After a Werthers Original I had calmed down a bit by the time we set off on the last section of the cliff walk up to The Shoulder. The trail angled upwards and a fair bit of exertion required to ascend the trail that led over broken rocks. There were a couple of false summits, the first of which involved an absolute bastard of a scramble up slippery mud and rock.
How disappointing to reach the 'top' only to find that the trail carried on for several hundred metres further round the corner and up into the mist. Above us loomed a series of crags and razorback rock formations - the last buttress of which proved to be the shoulder. The views down into the Lawatong valley were now stupdenous - but I was still a little wary of what lay ahead - it all looked a little too easy compared to what I remembered from my last visit here. Where was that scary final section I had written about?
Sure enough, as we skirted under the final crag, the trail led up to a cluster of rocks festooned with prayer flags - but the last 20 metres or so was a faint trail on an alarmingly sloping section of muddy hillside. It was an exposed section with nothing to arrest a fall down the steep slope should you slip or lose your footing. Everyone else had already cleared this bit, so I had to do it alone, with just Yue Qiang filming me from the distance. Not liking the look of the trail along the edge of the cliff, I erred on the side of caution and scrambled using my hands and knees in parts over a slightly higher section- it was steeper but at least it hand a semblance of handholds and footholds.
And with a few last desperate steps I strode onto the final rocks - I had made it!
All I could say was "I'm alive!" as I settled down amid the rocks, mentally as well as physically exhausted.
The views were tremendous - especially across the other side of the Yetchesura valley, where a hanging sub-valley harboured a beautiful green alpine lake that had its own island.
My sense of triumph was short lived as I saw the others were already moving out with the mules and disappearing into the mist. I was snacking on some crackers and cheese, but had to put my lunch on hold as I feared I would be left behind with no way of catching up - or finding the trail. The track had now turned abruptly north, and continued over flat, slate-like slabs. Compared to the cliff walk it was easy going, but it still proved to be a bit of a slog as we ascended up to a second mini-pass, beyond which lay the open pasture containing "Rock's rock". This circular area of open grassland was overlooked by a huge buttress - and I was surprised to see a cluster of huts in the distance off to the left (west) as we crested the 'pass'. I'm sure this little settlement had not been there on our last visit.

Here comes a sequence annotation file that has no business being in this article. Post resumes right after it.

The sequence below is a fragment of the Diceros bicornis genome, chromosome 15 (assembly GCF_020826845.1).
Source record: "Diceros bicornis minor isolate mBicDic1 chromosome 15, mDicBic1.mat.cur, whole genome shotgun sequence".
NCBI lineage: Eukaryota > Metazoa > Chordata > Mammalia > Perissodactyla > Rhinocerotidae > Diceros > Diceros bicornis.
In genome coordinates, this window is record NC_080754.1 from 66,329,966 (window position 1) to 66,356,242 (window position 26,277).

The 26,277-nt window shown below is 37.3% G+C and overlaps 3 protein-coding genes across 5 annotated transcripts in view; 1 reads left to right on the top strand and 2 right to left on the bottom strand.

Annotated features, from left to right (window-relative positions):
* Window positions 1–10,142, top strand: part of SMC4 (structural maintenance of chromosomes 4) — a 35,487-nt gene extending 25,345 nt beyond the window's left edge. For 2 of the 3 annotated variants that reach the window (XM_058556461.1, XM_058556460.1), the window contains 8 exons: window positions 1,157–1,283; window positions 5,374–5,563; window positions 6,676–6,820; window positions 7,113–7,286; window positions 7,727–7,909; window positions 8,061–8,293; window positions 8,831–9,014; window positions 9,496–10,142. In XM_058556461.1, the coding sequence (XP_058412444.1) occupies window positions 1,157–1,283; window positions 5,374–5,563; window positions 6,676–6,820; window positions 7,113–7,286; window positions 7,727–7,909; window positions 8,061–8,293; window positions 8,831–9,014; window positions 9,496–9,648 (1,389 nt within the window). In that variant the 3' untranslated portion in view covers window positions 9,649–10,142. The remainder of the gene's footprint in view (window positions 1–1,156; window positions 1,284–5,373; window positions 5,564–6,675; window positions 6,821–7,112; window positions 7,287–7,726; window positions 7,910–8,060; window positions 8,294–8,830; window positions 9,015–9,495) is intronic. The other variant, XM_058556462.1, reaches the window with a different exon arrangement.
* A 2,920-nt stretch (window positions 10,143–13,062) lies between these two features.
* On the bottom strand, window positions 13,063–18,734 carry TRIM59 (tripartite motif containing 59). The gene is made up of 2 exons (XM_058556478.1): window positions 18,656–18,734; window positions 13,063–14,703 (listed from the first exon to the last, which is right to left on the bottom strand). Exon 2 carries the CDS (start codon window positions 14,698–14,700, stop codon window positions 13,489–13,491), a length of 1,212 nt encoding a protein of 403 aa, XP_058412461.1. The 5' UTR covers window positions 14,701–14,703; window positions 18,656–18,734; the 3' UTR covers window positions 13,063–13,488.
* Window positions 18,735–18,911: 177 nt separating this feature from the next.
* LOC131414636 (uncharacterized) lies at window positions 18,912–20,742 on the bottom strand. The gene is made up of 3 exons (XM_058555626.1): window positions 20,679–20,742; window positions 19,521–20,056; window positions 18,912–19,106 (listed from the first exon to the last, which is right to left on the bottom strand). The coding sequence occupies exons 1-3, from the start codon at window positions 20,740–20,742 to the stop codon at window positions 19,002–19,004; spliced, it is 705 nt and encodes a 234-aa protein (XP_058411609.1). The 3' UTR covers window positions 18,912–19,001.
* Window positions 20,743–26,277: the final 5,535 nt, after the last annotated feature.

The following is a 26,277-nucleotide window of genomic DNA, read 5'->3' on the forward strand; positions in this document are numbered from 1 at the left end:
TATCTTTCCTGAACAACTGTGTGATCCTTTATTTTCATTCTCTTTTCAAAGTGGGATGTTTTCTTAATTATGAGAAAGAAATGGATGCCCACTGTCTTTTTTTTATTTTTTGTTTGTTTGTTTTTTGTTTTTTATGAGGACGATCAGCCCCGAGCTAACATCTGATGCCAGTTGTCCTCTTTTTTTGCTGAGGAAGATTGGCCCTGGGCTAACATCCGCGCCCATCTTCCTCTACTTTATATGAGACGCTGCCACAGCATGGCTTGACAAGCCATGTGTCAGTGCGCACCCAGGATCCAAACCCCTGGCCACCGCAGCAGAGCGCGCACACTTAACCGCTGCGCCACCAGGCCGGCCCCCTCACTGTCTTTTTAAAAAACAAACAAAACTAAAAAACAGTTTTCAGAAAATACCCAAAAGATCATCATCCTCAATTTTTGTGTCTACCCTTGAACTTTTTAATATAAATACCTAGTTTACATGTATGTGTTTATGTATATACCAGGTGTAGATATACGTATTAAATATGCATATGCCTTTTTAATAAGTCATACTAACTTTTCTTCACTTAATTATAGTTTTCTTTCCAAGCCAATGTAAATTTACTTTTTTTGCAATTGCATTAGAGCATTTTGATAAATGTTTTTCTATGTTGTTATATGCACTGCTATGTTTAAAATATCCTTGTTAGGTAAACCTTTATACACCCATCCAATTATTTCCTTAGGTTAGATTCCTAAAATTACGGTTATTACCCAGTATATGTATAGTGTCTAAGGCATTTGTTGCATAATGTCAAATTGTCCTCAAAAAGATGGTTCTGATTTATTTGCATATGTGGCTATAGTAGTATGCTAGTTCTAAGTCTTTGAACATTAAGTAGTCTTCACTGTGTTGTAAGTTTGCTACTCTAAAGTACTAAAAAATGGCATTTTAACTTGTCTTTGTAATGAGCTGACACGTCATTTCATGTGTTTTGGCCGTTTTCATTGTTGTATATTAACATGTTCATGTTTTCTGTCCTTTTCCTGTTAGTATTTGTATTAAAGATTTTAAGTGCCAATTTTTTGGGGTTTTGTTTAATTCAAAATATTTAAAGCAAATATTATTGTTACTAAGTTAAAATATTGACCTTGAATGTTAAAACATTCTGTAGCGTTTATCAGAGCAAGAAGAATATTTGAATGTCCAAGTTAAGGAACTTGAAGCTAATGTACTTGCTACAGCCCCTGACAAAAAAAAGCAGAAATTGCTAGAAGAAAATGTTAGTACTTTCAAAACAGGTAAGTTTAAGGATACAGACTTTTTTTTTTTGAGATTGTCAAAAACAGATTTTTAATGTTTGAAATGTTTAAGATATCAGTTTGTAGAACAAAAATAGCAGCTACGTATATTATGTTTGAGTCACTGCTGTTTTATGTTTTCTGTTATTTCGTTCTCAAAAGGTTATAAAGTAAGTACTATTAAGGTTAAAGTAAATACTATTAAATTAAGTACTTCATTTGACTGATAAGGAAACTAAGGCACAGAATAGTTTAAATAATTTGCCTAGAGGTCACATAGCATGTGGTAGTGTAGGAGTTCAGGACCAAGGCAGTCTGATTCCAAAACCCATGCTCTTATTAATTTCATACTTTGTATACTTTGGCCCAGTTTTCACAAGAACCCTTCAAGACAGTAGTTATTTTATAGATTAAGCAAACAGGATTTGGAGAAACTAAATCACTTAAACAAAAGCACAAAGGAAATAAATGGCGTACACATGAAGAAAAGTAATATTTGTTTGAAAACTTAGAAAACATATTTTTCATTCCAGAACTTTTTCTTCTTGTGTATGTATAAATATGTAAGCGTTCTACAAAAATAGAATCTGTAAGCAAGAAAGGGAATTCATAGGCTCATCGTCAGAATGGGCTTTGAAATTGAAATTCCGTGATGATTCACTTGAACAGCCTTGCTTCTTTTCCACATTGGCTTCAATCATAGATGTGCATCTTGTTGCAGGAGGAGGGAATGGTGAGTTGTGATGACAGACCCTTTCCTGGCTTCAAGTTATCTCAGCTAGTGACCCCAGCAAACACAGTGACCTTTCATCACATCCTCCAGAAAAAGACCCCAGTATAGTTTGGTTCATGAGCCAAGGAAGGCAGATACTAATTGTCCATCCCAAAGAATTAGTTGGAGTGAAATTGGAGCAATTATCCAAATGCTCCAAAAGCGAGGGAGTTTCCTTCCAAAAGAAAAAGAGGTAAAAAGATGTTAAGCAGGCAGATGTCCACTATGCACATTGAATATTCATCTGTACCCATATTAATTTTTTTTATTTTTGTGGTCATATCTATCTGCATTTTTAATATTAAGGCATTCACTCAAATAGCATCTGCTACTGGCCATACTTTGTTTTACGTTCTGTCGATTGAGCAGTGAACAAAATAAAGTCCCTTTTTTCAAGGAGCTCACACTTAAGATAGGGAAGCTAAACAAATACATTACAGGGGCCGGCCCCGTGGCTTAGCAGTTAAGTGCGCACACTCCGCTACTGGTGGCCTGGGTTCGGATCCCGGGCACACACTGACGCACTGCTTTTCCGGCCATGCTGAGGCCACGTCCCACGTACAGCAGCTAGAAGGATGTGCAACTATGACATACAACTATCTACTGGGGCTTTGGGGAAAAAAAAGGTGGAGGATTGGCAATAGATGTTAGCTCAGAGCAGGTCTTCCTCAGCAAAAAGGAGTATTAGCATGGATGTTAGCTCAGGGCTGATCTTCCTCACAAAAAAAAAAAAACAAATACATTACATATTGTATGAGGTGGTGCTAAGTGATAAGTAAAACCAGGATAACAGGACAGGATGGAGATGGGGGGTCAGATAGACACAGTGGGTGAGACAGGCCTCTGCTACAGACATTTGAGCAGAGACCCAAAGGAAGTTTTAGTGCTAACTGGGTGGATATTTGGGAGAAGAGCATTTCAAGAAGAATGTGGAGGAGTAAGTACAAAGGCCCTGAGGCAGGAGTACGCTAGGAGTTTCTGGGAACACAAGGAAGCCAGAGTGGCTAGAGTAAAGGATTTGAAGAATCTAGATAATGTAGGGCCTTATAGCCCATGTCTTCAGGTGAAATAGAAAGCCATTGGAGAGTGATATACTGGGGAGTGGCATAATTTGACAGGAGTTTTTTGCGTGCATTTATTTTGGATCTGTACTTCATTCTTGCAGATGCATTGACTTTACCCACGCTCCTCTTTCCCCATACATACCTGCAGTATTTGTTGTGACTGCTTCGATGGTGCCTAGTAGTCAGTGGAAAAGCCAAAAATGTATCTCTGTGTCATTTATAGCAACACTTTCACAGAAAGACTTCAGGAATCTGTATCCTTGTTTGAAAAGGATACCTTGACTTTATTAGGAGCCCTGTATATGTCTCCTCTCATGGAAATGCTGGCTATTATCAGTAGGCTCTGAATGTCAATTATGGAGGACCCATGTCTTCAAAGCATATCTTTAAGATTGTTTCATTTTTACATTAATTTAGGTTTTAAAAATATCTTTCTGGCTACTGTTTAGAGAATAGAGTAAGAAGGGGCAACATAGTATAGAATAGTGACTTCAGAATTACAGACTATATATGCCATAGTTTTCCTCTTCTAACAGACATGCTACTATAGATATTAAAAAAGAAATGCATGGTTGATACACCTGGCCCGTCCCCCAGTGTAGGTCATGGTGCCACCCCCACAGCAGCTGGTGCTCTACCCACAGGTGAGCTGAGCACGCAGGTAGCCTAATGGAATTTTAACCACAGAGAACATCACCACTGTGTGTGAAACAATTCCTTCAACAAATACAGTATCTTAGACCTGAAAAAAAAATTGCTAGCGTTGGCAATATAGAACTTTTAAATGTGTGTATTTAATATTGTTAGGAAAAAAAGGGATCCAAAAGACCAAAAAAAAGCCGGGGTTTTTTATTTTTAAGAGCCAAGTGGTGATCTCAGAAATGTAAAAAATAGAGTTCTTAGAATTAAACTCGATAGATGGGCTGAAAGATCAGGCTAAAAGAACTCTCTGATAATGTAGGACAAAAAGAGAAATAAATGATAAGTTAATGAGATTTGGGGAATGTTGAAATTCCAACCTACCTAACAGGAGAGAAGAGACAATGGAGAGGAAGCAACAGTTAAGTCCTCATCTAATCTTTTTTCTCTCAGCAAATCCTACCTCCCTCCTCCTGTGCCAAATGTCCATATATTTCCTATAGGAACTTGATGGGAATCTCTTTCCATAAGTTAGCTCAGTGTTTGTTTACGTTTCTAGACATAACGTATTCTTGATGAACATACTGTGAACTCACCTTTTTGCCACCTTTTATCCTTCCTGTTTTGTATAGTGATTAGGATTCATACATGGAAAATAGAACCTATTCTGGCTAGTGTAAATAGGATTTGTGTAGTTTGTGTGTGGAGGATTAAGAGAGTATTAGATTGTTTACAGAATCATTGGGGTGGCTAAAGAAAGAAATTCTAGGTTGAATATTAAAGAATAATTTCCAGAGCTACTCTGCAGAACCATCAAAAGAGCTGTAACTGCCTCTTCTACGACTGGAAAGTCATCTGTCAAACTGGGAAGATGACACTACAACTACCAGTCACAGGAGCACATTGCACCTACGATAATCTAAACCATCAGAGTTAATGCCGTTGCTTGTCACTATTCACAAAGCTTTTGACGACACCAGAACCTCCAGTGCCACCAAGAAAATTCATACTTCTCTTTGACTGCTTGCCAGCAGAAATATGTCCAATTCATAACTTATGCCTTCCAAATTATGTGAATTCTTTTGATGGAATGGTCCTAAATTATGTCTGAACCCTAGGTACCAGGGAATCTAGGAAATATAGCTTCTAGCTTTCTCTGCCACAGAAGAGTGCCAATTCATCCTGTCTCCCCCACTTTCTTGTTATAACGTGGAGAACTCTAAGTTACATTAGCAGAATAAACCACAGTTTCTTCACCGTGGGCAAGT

We descended from the 'pass' towards the big rock, having to cross a stream that flowed over slippery rock. It was by now mid-afternoon and as seemed to be a regular pattern on this trip, it started to rain.
The horse porters left up at the rock and they went off to seek shelter at the huts we had seen further down the valley. We were now at the rock famously photographed by Joseph Rock in 1928 with all his porters gathered around it - now we in turn clustered around it, to keep out of the rain.
The first thing I did was to use the shelter of an overhanging bit of rock to set the stove up and make a cup of tea. The others were focused on getting their tents up, but I was in no hurry - hoping it would ease off a bit so that my inner tent wouldn't get too wet. I had to wait about an hour for this, and thus passed the time just crouching under the eaves of the rock, chatting with Gong Que and Qin Rey. We carried on our little social corner after I had got my tent up - the two younger camera crew guys were still feeling ill due to having colds and altitude sickness, whereas I felt fine - if a little tired.
It felt completely normal and yet absolutely weird to be spending a Sunday afternoon just standing under a rock in the rain in the middle of nowhere, chatting away in Chinese. The irrepressable Gong Que, as usual, saved the day - his witty asides and tongue-in-cheek bits of encouragement ("It's only bit of rain! We're having a great time!") made me smile. And that's all we did for the rest of Sunday - just clustered under the rock for hours, chatting away and making more cups of tea, eating snacks and talking about everything from previous travels to plans for retirement. The rain poured down and when it started to get dark I retired to the tent to finish off my Alexei Sayle book. Happy days.